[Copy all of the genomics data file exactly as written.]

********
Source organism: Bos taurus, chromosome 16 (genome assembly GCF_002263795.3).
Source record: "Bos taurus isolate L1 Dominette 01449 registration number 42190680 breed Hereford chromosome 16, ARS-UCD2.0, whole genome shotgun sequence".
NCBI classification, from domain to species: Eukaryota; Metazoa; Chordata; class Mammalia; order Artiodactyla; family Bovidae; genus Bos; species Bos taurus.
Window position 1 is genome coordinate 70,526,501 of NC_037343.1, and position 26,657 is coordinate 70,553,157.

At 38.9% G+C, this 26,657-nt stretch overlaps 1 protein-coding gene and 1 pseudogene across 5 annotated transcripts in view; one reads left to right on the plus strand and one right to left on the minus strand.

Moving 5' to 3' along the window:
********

Source organism: Bos taurus, chromosome 16 (genome assembly GCF_002263795.3).
Source record: "Bos taurus isolate L1 Dominette 01449 registration number 42190680 breed Hereford chromosome 16, ARS-UCD2.0, whole genome shotgun sequence".
NCBI classification, from domain to species: Eukaryota; Metazoa; Chordata; class Mammalia; order Artiodactyla; family Bovidae; genus Bos; species Bos taurus.
Window position 1 is genome coordinate 70,526,501 of NC_037343.1, and position 26,657 is coordinate 70,553,157.

At 38.9% G+C, this 26,657-nt stretch overlaps 1 protein-coding gene and 1 pseudogene across 5 annotated transcripts in view; one reads left to right on the plus strand and one right to left on the minus strand.

Moving 5' to 3' along the window: